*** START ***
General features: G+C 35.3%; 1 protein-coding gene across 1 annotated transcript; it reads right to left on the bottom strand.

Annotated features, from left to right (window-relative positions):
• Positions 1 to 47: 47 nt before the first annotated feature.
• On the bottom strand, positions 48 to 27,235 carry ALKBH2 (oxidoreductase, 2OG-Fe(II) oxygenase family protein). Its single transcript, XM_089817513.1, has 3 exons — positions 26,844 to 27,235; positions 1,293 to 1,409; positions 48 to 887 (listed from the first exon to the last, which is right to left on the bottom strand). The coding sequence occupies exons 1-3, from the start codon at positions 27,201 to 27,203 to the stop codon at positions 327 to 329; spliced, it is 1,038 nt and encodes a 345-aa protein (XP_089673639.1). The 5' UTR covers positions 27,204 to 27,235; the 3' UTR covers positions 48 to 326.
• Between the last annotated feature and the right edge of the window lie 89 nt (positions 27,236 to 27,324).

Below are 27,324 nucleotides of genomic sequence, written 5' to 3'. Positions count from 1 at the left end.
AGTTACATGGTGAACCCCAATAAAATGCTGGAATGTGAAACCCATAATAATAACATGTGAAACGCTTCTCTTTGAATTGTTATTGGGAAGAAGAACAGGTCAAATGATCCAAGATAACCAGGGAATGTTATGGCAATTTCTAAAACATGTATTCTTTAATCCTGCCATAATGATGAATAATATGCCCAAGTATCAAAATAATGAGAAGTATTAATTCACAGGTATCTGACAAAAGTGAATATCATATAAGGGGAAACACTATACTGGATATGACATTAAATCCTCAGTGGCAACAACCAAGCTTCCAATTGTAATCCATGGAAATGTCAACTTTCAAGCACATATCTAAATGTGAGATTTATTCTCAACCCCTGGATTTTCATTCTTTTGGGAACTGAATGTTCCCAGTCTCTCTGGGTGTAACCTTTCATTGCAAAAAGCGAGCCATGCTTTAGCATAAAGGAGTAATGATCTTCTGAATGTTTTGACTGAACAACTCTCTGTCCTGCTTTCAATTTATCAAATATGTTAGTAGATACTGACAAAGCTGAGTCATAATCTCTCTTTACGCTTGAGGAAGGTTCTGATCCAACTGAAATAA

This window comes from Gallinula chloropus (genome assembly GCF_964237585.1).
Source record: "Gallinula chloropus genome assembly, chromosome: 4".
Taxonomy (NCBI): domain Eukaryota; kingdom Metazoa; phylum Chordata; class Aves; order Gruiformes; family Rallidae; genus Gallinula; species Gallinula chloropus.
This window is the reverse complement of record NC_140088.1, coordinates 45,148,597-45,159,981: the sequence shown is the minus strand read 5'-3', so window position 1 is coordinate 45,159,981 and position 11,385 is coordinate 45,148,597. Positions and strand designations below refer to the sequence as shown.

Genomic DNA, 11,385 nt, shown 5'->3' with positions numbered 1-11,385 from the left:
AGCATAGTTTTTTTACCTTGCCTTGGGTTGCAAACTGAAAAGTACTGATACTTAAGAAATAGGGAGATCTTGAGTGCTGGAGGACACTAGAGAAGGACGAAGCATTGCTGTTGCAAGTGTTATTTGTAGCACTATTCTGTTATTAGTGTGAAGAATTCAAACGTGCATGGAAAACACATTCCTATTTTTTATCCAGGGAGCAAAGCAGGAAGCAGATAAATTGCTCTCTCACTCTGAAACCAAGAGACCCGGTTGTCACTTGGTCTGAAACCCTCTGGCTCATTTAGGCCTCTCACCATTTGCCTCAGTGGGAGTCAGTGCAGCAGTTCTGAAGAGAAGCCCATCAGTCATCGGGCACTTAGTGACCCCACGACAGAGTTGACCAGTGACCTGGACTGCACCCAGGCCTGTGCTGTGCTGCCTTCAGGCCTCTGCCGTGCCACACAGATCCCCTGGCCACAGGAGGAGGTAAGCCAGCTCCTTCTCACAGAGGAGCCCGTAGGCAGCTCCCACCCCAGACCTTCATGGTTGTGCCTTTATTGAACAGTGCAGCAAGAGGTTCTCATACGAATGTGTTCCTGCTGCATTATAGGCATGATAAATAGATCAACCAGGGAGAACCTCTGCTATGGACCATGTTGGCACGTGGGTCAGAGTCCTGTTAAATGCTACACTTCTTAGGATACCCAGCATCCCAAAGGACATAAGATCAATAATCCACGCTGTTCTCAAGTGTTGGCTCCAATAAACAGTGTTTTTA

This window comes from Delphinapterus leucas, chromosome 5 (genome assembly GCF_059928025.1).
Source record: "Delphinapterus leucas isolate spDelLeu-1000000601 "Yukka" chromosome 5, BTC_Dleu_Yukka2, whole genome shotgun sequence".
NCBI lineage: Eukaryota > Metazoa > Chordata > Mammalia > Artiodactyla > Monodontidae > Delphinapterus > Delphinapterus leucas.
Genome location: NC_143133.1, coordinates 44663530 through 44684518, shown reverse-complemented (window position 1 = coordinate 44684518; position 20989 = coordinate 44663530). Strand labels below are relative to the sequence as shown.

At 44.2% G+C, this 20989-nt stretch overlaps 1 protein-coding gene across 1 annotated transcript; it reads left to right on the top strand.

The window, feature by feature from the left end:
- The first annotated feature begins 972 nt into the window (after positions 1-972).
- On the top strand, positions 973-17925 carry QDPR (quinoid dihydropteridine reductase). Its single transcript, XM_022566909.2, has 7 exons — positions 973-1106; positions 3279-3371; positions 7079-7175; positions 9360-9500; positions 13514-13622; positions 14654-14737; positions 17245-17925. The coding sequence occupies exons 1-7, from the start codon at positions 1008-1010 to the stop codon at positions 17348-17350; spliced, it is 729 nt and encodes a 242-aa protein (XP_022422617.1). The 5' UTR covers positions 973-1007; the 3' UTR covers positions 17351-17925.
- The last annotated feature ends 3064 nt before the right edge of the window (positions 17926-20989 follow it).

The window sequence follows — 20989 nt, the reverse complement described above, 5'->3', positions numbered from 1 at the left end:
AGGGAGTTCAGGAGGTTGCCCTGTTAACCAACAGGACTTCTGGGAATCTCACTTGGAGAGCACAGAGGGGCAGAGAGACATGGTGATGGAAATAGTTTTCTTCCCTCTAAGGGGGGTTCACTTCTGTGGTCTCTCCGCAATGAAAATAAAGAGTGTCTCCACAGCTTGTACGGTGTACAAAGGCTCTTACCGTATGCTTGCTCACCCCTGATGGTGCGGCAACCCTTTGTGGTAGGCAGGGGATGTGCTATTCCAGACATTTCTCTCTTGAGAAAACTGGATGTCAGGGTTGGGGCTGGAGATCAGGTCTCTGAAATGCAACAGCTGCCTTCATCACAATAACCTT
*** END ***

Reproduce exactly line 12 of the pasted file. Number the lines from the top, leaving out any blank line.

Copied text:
Genomic DNA, 11,385 nt, shown 5'->3' with positions numbered 1-11,385 from the left: